Two months have passed since devastating fires in Colorado and Arizona destroyed over a half-million acres of forestland. In mid-July, a blaze raged precariously close to 1,500-year-old sequoias in northern California, and in nearby southern Oregon, a wildfire torched well over 460,000 acres as August began.
Many areas of the country are under wildfire watches because of hot, dry weather and extended drought. A cigarette butt flipped from a passing car or a campfire not completely extinguished could flare into a costly, even deadly, inferno. Matters have become so precarious that, over the Independence Day holiday, fire officials warned citizens to refrain from celebrating with fireworks because of the danger of catching the woods on fire.
Because of these drought conditions, the corn in many fields never reached "as high as an elephant's eye by the Fourth of July," and now stands brown and withering. Ponds and streams have dried up or have dropped several feet. Some municipal reservoirs are dangerously low, and governments have begun either voluntary or mandatory restrictions on water usage. Car, driveway, and sidewalk washing are no-nos, and watering the lawn and flowerbeds is permissible only overnight after 9 pm.
What has become of this well-watered land flowing with billions of gallons of clean, fresh water? Where are the rain clouds? Where are the summer afternoon thunderstorms? Where are the tropical depressions and hurricanes that often dump several inches of needed rain on their way through?
What will happen if this drought continues? What can we expect if this lasts a few more months—or years?
What does it mean?
The National Climatic Data Center estimates that nearly 40 percent of America suffers from severe drought conditions,1 affecting 26 states.2 Some of these places—particularly the South—have been unusually dry since the summer of 1998. Brad Rippey of the U.S. Department of Agriculture writes in his "Drought Overview":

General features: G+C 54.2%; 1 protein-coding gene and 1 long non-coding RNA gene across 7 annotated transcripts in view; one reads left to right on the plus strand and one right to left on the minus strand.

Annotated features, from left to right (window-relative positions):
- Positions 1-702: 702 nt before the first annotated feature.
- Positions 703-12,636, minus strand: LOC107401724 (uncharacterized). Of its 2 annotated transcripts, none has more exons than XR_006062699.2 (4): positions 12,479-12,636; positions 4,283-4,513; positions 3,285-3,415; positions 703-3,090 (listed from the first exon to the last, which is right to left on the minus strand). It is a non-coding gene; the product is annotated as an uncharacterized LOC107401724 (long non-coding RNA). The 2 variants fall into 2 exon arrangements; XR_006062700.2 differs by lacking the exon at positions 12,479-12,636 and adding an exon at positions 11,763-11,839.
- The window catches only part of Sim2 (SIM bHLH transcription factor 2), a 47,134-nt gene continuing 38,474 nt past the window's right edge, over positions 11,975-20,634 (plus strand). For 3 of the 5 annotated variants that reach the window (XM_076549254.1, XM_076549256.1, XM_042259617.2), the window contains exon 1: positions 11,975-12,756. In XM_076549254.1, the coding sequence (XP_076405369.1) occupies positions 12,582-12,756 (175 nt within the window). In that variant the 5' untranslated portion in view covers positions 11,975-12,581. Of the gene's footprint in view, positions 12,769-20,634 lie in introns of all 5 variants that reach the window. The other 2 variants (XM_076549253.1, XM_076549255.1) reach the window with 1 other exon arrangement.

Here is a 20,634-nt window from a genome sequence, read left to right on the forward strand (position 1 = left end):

Current impacts across the country rival some of the most formidable droughts of the last century. According to the National Climatic Data Center, more than one-third (about 36 percent) of the contiguous U.S. was in severe to extreme drought, based on the Palmer Drought Index, at the end of June 2002. This is comparable to the size and duration of the drought that peaked across the U.S. during the summer of 1988, but only the Dust Bowl 1930's and the Drought of the 1950's stand out as more significant, national-scale droughts since the beginning of the 20th century.3
The "U.S. Seasonal Drought Outlook through October 2002" is not very encouraging either.4 According to this report by the National Weather Service's Climate Prediction Center, the South will see the best chance for returning to normal conditions, while the Western Plains will experience short-term improvement. However, the Mid-Atlantic and Rocky Mountain regions will remain static or worsen, and the Northeast will enter drought conditions. Certain areas of North and South Carolina, among the states hardest hit by drought, need 12-15 inches of rain to bring precipitation levels back to near normal. These predictions bode ill for the nation's agriculture and forestlands.
For instance, Arizona lies near the drought's heart in the West. U.S. Secretary of Agriculture Ann Veneman declared the whole state a drought disaster area in May because of some of the worst drought conditions in a century. Arizona farmers may lose 60 to 90 percent of their crops in 2002, depending on what they grow and where they grow it. Ranchers have been forced to reduce their herds 20 percent because of the drought, driving beef prices to new lows.5